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EHEDG 2017
Seiten /pages: 44

1 Objectives and scope
2 Normative References
3 Definitions of terms
4 Conditions and hazards during the processing of fresh fish
4.1 Product properties
4.2 Processing conditions
4.2.1 Processing
4.2.2 Water consumption and humid processing environment
4.2.3 Salty environment
4.3 Steps in fish processing
5 General Considerations
6 Special Considerations
6.1 Equipment
6.1.1 Materials and surfaces
6.1.2 Hygienic design
6.1.3 General procurement recommendations for the fish industry
6.1.4 Specific requirements according to the type of the equipment
6.2 Installation and environment
6.2.1 Processing plant
6.2.2 Drainage in the plant
7 References

The guideline is intended to provide guidance on hygienic design criteria for equipment manufacturers (when designing the equipment) and the plant for the fish industry (during the procurement process and installation, plant design and microbiological sampling). It stresses the current best practices in design of fish processing equipment and plant to highlight typical hazards and challenges of fish processing and emphasizes the importance of control of the environment.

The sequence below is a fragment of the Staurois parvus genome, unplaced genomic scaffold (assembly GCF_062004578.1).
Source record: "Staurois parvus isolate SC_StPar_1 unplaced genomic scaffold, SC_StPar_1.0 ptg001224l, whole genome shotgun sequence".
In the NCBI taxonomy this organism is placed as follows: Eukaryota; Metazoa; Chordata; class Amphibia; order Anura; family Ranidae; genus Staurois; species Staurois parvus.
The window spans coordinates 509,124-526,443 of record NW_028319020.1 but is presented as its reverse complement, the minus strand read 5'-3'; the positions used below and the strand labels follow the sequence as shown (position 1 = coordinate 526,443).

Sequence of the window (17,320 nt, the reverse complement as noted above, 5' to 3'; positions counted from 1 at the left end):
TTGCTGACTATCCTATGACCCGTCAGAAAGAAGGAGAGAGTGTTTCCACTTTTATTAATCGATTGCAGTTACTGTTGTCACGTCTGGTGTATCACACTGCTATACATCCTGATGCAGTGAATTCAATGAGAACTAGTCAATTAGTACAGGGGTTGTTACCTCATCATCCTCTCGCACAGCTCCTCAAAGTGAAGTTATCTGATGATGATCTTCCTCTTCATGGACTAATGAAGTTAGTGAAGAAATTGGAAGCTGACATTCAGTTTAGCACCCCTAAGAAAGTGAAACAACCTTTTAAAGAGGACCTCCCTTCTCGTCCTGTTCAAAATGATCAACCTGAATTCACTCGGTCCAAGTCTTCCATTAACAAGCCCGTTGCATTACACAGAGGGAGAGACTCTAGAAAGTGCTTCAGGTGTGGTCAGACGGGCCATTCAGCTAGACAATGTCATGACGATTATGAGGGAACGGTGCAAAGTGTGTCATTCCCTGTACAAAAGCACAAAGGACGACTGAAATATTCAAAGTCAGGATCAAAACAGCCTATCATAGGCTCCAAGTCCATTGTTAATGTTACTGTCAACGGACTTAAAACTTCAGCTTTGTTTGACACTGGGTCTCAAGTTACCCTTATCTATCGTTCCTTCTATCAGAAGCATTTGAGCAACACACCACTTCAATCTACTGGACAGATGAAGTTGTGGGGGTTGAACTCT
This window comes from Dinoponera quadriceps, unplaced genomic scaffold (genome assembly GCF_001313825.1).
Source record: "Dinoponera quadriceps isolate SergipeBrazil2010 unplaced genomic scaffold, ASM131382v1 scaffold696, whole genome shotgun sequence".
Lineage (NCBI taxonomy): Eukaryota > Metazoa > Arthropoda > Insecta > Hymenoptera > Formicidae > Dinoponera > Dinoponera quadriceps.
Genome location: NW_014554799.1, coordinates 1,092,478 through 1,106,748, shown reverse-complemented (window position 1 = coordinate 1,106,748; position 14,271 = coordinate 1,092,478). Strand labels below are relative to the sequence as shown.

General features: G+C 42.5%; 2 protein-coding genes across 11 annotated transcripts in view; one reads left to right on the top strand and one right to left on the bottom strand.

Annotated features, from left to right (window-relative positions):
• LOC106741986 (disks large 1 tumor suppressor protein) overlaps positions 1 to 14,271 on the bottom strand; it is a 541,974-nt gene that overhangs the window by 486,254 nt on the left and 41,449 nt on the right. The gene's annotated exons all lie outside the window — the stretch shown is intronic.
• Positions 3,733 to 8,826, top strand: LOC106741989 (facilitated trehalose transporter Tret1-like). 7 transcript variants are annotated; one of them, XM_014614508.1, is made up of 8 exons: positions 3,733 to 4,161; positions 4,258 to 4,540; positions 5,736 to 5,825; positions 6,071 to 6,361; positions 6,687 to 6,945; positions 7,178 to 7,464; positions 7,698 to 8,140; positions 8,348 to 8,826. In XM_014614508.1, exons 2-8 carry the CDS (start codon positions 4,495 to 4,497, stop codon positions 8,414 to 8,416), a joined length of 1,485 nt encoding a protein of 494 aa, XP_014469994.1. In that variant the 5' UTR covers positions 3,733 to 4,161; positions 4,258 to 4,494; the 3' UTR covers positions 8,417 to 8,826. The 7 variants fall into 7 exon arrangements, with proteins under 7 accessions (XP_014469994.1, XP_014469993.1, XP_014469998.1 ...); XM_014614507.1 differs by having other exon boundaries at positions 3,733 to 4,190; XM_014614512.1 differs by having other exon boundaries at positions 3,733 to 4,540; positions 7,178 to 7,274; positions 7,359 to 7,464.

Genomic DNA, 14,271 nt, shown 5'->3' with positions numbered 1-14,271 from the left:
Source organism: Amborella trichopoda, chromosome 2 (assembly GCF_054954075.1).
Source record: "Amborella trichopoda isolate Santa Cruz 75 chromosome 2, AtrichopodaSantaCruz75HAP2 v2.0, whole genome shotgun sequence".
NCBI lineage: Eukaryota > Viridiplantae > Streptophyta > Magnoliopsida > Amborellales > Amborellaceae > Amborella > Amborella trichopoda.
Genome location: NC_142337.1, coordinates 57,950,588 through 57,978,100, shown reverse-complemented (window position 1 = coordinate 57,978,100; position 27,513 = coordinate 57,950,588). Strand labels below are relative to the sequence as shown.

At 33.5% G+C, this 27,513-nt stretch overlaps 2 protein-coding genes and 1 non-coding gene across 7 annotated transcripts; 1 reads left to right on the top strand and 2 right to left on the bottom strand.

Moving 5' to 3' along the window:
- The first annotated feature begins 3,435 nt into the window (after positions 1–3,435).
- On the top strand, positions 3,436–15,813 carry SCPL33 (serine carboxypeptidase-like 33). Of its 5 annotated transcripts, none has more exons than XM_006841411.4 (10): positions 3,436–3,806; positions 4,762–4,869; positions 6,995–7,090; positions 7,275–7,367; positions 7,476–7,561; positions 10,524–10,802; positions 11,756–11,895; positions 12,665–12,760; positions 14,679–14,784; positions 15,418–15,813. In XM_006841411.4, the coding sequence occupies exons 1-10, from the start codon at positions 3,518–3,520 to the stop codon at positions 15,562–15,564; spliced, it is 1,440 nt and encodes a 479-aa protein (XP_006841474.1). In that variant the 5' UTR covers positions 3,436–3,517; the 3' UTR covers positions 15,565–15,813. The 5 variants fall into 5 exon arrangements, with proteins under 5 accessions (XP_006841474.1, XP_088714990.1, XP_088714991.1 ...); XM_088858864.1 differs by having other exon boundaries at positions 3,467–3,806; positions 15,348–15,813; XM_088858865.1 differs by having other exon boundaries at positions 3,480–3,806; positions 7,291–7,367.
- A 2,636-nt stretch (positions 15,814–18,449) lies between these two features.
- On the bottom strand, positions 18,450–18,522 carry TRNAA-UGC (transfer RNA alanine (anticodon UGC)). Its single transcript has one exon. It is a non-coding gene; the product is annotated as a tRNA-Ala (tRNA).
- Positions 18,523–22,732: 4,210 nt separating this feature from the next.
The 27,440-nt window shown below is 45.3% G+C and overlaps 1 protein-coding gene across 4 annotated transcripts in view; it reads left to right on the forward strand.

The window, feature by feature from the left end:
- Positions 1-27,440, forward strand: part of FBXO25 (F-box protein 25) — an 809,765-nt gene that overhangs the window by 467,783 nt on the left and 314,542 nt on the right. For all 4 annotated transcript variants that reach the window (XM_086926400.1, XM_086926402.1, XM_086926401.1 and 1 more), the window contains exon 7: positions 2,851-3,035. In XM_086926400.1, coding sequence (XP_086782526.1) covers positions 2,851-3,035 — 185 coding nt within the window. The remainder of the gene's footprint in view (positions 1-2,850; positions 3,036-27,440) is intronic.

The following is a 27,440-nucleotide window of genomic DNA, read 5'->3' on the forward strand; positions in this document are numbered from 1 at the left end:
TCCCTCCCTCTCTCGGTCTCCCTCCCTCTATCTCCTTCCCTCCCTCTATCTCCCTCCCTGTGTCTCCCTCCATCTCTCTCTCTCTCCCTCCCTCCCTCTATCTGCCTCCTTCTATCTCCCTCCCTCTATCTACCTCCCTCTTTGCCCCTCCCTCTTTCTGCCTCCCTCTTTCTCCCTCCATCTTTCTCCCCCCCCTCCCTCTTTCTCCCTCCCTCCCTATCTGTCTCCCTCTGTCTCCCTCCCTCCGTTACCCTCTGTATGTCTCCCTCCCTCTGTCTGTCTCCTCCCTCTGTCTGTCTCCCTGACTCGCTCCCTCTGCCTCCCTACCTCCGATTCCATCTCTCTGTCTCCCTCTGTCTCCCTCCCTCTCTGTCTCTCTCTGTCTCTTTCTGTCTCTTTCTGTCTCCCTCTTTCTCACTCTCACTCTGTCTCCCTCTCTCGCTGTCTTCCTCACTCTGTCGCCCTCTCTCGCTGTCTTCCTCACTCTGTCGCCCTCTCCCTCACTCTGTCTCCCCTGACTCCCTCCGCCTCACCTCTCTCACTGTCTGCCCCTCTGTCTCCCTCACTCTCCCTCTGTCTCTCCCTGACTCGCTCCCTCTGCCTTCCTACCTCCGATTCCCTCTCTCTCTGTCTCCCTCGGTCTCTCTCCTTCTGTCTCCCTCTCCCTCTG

This guideline does not cover other sources of hazards (air, water, personnel).
Microbial contamination of fish during processing may arise from various sources including processing equipment and plant that has not been hygienically designed or adequately cleaned and disinfected. All surfaces, whether in direct contact with product or not, may harbour sources of contamination of fish. Fish processing equipment reported as sources of pathogenic bacteria (particularly Listeria) include conveyors, washing tanks, trimming tables, gutting machines including vacuum systems, filleting, trimming, skinning and pin-boning machines, refrigerated water systems and ice-machines. Floors and drains are also important sources of pathogenic and spoilage bacteria in the plant.
To ensure safe product through adequate cleaning and disinfection programs, both the equipment and plant used for processing and handling food (fishery) products must be designed, fabricated, constructed and installed according to sound hygienic design principles.
Although different stages of processing and manufacturing may demand different risk based hygienic design solutions, the fundamental principle of the design of equipment must be to reduce the probability that relevant microorganisms may concentrate or be allowed to hide and increase.